Sachse's Strainless Rings (1890-93)

Conformational Isomers

Baeyer suggested that both large and small polymethylene rings should be strained, but Hermann Sachse, an obscure 28-year-old assistant in Berlin, soon pointed out that large rings need not be strained, because the carbons need not be coplanar. Unfortunately he was not good at expressing this simple idea in terms that organic chemists could easily understand, and he was far from having Baeyer's clout.

In Berichte, 23, 1363-1370 (1890) he gave the following patterns, and directed the reader to cut them out, fold them up, and paste a van't Hoff tetrahedron on each of the darkened triangles. If one does this, the first gives a clear model of the cyclohexane chair and the second, the boat. (Note: Sachse called these isomers "symmetrical" and "unsymmetrical", respectively. The silly but convenient names "chair" and "boat" came later.)

Sachse 1890 Chair Template
(Fold back along diagonal lines and tape A-B to G-H to make six faces of an open ended octahedron. Realized in blue below.)

Sachse's Boat Template
(Fold each back along diagonals and tape edges to make six faces of an open ended octahedron, then join the octahedra
through their open faces with a against a, b against b, and c against c to make an hourglass. Realized in blue below.)

Sachse had it all worked out. He saw the axial and equatorial positions for substituents. He saw how two chairs could interconvert with a small barrier. He saw how certain substituents might favor one of the chairs

Apparently Sachse didn't have enough clout to make anyone follow his instructions. Thus Julius Wagner, who was supposed to prepare a summary of Sachse's paper for the Chemisches Central-Blatt (1890), wrote dismissively:

The author thinks he can clarify the easy rearrangement of maleinoid hexahydromellitic acid into the fumaroid without formation of the other possible forms by hypotheses about the configuration [we would now say conformation] of the hexamethylene ring. It is not possible to write an abstract of this paper, especially since the author's explanations are hardly understandable without models.

Sachse was apparently beneath Baeyer's notice, although Baeyer "answered" his criticism indirectly and perhaps condescendingly in Liebig's Annalen, 258, 145 (1890):

4) The Configuration of the Hexamethylene Ring

A further proposal is that the atoms in hexamethylene are arranged as in Kekulé's model, that is that the arrangement of the atoms in space is the one with a minimum distortion of the valence directions. Thus the 6 carbon atoms must lie in one plane and 6 hydrogen atoms lie in each of two equidistant parallel planes. Further each of the 12 hydrogen atoms must have the same position relative to the other 17 atoms. The experimental test of the correctness of this assumption is relatively easy, for example sufficient evidence is that there is a single isomer of hexahydrobenzoic acid [i.e. cyclohexane carboxylic acid gives no isomers]. Meanwhile, as long as our knowledge in this field is so incomplete, we must be satisfied that the above assumption is the most likely, and no known fact contradicts it.

Sachse knew he was right and would not give up. In 1892 he supported his point of view with a 41-page trigonometric paper [Zeitschrift für physicalische chemie, 10, 201-241 (1892)]. Page 216 is not atypical.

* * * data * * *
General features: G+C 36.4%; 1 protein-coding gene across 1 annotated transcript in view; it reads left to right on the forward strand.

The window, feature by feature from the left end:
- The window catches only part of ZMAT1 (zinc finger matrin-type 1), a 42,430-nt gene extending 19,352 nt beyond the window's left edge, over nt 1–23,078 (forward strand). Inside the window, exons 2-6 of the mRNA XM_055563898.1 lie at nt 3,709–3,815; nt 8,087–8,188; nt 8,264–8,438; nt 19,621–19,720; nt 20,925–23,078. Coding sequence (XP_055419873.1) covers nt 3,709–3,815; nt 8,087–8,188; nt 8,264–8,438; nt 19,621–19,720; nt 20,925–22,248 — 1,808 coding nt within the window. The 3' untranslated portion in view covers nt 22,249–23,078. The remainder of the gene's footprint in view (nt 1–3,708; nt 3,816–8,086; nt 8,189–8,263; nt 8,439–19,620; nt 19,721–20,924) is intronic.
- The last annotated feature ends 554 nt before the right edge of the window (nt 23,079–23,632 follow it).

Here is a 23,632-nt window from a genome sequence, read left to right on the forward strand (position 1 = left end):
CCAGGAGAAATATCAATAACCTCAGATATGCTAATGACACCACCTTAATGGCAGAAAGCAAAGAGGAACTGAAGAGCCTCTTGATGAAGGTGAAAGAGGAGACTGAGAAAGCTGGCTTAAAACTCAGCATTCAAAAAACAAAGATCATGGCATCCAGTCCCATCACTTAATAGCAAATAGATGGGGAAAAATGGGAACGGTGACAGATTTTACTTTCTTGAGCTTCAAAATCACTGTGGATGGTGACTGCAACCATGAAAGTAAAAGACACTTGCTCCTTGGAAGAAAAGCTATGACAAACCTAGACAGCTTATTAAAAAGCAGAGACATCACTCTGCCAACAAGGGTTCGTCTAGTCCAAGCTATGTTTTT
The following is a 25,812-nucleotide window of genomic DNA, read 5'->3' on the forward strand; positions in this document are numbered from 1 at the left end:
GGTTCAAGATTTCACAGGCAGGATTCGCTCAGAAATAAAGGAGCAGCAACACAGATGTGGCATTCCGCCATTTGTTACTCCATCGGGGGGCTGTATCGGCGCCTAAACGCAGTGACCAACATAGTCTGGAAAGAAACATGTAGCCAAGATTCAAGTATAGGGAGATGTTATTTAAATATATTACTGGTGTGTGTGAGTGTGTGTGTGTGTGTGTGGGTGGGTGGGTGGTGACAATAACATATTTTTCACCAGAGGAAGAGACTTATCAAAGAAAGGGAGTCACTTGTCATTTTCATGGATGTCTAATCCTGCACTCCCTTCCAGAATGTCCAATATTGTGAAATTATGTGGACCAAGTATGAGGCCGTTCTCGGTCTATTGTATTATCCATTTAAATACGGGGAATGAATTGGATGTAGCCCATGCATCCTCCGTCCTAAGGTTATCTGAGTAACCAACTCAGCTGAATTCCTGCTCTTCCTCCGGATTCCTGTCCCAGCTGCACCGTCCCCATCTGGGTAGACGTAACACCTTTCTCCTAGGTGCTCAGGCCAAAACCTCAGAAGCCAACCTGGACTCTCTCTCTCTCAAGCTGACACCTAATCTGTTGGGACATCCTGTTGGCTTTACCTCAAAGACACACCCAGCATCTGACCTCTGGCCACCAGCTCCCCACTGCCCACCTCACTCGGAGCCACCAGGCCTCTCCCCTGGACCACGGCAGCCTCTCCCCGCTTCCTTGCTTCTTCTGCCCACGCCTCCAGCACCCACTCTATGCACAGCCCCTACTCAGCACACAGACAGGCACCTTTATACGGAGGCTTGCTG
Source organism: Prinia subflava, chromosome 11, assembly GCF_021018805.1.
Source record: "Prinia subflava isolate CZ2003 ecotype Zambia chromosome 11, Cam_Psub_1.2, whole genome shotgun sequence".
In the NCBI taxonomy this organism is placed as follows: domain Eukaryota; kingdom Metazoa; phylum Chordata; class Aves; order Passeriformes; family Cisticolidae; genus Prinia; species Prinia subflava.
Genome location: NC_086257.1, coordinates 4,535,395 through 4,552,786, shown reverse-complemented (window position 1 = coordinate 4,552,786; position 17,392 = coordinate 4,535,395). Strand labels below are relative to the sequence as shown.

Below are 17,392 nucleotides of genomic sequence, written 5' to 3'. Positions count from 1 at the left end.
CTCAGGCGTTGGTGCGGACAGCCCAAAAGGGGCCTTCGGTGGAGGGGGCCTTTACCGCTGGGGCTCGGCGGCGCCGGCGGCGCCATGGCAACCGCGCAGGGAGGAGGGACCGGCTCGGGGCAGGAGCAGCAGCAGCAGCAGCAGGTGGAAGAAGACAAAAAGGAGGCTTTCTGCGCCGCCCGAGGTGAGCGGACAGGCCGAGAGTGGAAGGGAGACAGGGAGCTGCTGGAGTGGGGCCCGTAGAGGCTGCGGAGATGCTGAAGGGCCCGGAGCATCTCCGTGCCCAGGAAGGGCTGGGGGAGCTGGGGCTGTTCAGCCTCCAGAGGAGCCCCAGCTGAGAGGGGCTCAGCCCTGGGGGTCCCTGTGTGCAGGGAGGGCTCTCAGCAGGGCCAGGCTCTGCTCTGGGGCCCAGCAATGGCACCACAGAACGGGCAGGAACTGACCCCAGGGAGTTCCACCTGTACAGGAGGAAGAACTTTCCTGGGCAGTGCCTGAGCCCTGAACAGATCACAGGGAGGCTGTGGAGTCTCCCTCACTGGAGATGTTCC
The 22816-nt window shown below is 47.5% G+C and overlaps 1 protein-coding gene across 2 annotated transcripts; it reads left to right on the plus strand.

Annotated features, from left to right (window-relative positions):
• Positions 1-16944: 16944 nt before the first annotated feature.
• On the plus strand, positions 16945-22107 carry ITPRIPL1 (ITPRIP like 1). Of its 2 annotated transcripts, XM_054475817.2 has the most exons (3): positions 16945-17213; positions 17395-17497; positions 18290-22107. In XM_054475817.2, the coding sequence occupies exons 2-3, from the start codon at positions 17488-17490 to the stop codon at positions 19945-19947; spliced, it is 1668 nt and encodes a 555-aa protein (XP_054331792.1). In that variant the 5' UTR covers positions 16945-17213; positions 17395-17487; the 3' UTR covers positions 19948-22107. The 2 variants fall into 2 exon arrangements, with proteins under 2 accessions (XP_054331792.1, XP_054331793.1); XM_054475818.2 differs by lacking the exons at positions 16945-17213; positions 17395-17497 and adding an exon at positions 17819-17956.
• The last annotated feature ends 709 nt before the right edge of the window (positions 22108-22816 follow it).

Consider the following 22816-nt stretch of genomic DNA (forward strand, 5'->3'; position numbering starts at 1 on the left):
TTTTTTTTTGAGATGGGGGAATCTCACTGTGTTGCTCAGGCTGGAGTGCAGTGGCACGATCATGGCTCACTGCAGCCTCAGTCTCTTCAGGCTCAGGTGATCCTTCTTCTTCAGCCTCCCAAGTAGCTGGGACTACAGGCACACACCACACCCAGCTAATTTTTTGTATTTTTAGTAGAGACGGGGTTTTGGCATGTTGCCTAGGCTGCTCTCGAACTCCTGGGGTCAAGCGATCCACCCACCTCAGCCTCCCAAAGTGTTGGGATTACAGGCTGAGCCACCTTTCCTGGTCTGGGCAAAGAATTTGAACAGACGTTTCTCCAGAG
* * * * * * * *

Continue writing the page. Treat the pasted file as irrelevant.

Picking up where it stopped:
You can guess how far this got with an audience of organic chemists!

He tried again in 1893 using geometry as well as trigonometry [Z. phys. chem. 11, 185-219 (1893)]. The following is representative of its 34 pages:

Again, good luck with an audience of organic chemists!

Sachse died at the age of 31 in March 1893, before this last paper was printed. His efforts had failed not because he was wrong, but at least in part because he did not express himself clearly to the audience who would have been interested in this perceptive contribution.

In his "Reminiscences" in 1905 Baeyer wrote:

Sachse... disagreed with my opinion that larger rings are planar. He is certainly right from a mathematical point of view; yet in reality, strangely enough, my theory appears to be correct. The reason is not clear...
(translated by R. Huisgen)

Only in 1918, 25 years too late for Sachse, would his theory be revived and proven correct by Ernst Mohr [J. Prakt. Chem.[2] 98, 315 (1918)] on the basis of the x-ray structure of diamond, which had been determined by Bragg and Bragg in 1913 using X-ray diffraction.

Using the figures below, drawn so clearly that no one could misunderstand them, Mohr showed cyclohexane within the structure of diamond.

In Figure 1, Mohr showed Sachse's chair form cyclohexne abstracted from the diamond lattice (below) and by extension imagined Sachse's boat form (above):

In diamond Mohr also saw the fused chair cyclohexane structure of decalin:

Surprisingly, full recognition of Sachse's premonitions would come only after half a century, with a 1950 publication by Britain's D. H. R. Barton, whose conformational diagrams were much less accurate than Mohr's from 32 years earlier, or Sachse's of 1890. Since 1948 Conformational Analysis has played a central role in the theory of organic chemistry.

Know your audience, and express yourself in terms they can understand.


For a fuller discussion of this topic see Colin A. Russell "The Origins of Conformational Analysis" in O. B. Ramsay, ed., "van't Hoff-Le Bel Centennial", ACS Symposium Series 12, Am. Chem. Soc., Washington, D.C., 1975, pp. 159-178.

Thanks to Matt Weinschenk for constructing the Sachse models.
copyright 2001 J.M.McBride